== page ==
As a result of the affidavits, Flores was moved to patrol and after a second internal affairs investigation, regarding a domestic dispute, the deputy decided to leave the agency.

More about Panama

    * ARTICLE: In interrogation, prosecutor offered top Sheriff's Office commander a plea deal
    * ARTICLE: Sheriff's commander refuses to testify in Panama Unit case; DA's investigator does same, is fired
    * ARTICLE: Analysis: In a Valley of corruption, political fallout a mixed bag
    * ARTICLE: RGV residents react to ex-deputy trial

More about Sheriff

    * ARTICLE: 'Not a powerful man': After rise from street cop to local political elite, Treviño questioned in corruption trial
    * ARTICLE: Sheriff Treviño subpeonaed in Panama Unit trial, takes stand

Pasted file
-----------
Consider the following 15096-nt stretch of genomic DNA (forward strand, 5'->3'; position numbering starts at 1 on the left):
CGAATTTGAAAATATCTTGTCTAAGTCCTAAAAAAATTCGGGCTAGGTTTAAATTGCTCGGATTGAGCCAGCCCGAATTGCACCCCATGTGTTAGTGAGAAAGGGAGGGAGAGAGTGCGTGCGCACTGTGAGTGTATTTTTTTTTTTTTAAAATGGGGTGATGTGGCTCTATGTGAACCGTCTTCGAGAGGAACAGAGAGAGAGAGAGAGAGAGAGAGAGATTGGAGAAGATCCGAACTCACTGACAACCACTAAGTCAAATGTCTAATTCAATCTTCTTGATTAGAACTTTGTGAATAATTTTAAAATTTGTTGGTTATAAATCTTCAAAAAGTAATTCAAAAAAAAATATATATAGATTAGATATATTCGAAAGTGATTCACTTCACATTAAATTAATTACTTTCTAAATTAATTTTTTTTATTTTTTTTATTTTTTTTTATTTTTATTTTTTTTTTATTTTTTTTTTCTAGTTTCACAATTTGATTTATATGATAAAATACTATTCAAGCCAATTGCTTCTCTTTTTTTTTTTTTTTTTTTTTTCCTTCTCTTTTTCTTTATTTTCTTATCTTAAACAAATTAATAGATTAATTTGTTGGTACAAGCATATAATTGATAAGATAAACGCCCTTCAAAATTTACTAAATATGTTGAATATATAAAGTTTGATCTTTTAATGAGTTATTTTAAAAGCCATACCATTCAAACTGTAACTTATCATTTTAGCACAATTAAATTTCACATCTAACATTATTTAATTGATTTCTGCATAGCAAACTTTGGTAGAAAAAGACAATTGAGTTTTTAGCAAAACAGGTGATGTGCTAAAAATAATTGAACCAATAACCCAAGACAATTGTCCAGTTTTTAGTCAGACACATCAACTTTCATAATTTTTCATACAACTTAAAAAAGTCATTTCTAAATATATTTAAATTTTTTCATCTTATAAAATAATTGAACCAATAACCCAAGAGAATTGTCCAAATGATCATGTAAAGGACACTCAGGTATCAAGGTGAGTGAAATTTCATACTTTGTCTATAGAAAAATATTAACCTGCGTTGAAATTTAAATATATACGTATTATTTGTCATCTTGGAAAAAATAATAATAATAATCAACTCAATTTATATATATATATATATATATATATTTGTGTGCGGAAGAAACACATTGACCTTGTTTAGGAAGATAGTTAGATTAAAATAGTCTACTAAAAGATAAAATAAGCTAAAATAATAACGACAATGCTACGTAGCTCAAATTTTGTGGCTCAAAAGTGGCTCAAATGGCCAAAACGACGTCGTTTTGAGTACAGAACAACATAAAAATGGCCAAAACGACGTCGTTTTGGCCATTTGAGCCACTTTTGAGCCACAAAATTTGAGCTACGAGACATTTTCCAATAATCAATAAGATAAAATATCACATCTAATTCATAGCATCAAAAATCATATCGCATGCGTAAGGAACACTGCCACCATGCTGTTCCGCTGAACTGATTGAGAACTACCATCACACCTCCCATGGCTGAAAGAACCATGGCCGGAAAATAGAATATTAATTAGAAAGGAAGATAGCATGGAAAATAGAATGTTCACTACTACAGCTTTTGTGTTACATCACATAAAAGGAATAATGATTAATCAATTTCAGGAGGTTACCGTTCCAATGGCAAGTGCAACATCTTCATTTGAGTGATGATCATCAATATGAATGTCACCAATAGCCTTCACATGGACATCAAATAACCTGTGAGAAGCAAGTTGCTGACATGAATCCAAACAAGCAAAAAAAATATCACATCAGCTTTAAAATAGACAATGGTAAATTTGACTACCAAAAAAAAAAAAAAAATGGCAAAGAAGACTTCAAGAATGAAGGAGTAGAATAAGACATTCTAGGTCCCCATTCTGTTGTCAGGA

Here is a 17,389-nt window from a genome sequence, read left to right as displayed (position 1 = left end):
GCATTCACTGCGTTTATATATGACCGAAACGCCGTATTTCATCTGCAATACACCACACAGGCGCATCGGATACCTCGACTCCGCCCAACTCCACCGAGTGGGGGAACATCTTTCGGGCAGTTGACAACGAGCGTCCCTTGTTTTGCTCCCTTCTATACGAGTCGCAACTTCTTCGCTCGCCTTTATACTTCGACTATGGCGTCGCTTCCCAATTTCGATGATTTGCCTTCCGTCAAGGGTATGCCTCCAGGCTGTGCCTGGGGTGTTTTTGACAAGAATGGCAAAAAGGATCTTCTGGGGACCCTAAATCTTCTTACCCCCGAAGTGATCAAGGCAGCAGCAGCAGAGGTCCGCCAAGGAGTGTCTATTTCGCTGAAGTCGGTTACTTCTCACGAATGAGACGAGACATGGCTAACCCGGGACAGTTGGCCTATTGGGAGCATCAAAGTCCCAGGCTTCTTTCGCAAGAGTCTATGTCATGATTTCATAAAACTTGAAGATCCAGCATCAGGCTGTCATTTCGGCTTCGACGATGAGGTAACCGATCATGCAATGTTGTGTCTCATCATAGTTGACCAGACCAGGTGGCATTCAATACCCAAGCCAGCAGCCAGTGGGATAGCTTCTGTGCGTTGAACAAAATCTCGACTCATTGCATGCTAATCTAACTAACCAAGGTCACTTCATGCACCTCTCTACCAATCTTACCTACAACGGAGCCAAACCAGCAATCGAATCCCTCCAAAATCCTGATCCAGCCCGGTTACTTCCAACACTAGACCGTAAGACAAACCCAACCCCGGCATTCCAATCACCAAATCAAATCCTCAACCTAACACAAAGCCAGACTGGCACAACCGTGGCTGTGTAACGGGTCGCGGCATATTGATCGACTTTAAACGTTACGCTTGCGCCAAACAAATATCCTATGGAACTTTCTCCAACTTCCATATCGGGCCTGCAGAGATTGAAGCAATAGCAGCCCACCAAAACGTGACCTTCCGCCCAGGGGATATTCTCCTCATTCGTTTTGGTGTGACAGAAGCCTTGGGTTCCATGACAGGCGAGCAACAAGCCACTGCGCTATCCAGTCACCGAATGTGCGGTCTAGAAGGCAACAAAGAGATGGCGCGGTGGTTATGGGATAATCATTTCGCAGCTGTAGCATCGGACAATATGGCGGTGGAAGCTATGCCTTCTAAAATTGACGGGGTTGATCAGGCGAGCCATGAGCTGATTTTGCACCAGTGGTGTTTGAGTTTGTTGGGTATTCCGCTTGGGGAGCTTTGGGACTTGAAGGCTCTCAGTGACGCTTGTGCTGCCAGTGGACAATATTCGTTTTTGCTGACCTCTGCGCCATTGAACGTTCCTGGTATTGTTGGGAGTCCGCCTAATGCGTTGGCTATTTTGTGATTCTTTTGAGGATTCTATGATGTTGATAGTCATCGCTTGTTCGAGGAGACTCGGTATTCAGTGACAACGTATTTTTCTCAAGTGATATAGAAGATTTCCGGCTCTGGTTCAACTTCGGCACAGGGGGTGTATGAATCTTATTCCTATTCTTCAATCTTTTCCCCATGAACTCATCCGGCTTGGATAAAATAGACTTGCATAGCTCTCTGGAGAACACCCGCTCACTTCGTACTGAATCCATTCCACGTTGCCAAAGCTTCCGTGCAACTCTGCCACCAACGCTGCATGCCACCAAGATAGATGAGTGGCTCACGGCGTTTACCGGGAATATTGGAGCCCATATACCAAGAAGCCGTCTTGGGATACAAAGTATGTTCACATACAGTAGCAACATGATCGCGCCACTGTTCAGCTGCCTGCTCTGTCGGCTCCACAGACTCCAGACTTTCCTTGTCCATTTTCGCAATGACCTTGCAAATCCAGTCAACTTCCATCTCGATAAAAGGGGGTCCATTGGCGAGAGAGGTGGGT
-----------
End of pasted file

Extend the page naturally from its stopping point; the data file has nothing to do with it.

* ARTICLE: Sheriff's commander refuses to testify in Panama Unit case; DA's investigator does same, is fired
    * ARTICLE: Analysis: In a Valley of corruption, political fallout a mixed bag

More about Flores

    * ARTICLE: Sheriff's commander refuses to testify in Panama Unit case; DA's investigator does same, is fired
    * ARTICLE: Drug trafficker's allegations continue in trial of ex-deputy
    * ARTICLE: Testimony paints ex-deputy as small player in drug conspiracies
    * ARTICLE: Official: Mosquito-friendly conditions subsiding